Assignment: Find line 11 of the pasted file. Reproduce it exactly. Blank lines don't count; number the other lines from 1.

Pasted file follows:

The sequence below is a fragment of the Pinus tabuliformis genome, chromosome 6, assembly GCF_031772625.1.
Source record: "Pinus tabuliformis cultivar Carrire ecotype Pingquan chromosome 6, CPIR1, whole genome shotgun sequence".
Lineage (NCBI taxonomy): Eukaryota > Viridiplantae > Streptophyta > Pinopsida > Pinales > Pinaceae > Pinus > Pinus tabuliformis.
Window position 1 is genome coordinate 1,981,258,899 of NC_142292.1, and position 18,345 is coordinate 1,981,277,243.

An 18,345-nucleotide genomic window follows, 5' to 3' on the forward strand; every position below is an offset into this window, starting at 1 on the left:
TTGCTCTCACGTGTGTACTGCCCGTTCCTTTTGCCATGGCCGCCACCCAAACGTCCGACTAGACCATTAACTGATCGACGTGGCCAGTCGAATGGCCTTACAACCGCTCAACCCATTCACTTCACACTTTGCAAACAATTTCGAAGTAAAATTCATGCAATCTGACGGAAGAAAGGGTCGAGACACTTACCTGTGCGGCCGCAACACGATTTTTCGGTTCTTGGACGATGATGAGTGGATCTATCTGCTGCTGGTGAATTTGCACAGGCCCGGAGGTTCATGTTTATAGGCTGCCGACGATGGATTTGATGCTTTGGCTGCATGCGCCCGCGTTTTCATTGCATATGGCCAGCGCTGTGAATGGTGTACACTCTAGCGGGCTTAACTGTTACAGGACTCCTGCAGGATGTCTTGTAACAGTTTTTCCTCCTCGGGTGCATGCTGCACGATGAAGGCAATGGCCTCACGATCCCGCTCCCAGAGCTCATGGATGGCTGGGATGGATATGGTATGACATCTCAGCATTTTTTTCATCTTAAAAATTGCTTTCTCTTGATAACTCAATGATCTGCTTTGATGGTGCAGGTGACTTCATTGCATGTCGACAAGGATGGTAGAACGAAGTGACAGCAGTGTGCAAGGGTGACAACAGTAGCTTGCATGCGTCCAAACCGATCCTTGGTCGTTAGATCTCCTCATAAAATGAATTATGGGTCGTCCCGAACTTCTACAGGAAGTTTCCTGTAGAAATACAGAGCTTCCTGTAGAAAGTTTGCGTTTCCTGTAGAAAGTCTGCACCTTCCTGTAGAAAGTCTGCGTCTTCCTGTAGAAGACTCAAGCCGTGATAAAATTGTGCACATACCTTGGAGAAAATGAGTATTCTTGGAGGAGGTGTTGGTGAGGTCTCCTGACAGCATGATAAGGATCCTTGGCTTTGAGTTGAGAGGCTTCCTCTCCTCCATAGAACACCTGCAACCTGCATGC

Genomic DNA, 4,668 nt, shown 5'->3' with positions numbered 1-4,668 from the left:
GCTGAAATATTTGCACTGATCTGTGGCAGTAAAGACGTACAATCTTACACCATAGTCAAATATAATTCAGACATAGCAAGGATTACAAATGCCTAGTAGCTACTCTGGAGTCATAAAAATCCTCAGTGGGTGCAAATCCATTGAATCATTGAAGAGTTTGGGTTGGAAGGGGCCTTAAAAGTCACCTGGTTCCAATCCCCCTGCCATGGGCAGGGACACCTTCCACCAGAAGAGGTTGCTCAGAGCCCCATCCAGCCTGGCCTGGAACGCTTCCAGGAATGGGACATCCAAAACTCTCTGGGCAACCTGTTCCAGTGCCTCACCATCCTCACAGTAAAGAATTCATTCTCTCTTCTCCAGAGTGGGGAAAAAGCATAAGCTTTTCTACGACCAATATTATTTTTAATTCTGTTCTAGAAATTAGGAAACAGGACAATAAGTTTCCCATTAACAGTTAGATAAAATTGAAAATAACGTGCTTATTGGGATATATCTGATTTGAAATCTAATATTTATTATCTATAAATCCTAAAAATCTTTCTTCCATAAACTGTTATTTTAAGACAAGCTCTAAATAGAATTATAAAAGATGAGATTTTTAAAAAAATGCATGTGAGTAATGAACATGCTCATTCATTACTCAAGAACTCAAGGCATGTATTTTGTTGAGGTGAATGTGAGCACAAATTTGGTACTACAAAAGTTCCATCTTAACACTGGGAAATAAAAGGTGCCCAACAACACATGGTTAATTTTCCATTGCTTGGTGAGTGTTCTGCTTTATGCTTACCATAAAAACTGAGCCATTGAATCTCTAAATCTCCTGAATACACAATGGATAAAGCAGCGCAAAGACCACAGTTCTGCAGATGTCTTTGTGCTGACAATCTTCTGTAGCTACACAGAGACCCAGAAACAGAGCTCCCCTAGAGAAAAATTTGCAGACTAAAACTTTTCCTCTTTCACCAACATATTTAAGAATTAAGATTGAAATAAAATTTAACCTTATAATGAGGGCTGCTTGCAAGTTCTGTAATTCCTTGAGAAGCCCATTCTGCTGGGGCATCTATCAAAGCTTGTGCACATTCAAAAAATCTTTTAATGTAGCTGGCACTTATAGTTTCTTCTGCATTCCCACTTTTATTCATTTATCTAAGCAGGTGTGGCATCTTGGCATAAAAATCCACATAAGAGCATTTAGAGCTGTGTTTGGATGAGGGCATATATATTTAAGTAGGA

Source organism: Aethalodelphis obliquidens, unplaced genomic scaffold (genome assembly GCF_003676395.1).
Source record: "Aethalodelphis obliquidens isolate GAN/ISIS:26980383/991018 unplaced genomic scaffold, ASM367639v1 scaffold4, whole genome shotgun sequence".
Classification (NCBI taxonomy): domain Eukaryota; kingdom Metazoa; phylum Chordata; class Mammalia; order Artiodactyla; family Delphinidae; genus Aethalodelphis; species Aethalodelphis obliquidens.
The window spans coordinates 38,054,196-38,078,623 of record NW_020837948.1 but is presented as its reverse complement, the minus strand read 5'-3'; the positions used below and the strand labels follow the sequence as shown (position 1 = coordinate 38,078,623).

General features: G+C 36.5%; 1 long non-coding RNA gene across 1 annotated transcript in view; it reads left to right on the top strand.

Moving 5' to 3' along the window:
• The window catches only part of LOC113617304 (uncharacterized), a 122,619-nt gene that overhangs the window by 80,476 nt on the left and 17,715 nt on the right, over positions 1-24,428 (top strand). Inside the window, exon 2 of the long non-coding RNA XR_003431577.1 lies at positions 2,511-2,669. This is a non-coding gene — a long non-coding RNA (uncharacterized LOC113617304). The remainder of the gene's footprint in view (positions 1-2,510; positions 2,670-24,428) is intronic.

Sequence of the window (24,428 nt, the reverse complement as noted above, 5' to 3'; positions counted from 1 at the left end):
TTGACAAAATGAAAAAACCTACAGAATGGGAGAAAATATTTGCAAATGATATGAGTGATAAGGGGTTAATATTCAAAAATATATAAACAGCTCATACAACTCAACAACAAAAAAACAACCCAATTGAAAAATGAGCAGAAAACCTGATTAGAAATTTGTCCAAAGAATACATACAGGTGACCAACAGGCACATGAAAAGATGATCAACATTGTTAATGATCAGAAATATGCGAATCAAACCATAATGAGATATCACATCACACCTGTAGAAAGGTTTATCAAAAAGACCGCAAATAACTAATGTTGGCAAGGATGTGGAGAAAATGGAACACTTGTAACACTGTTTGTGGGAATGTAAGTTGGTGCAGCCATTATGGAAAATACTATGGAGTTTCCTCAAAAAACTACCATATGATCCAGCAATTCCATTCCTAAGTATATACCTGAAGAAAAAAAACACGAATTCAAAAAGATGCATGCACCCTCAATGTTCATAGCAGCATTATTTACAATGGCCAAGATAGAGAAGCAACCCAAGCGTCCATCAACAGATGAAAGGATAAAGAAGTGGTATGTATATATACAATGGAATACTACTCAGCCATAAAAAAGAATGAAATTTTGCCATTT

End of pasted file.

Classification (NCBI taxonomy): domain Eukaryota; kingdom Metazoa; phylum Chordata; class Mammalia; order Artiodactyla; family Delphinidae; genus Aethalodelphis; species Aethalodelphis obliquidens.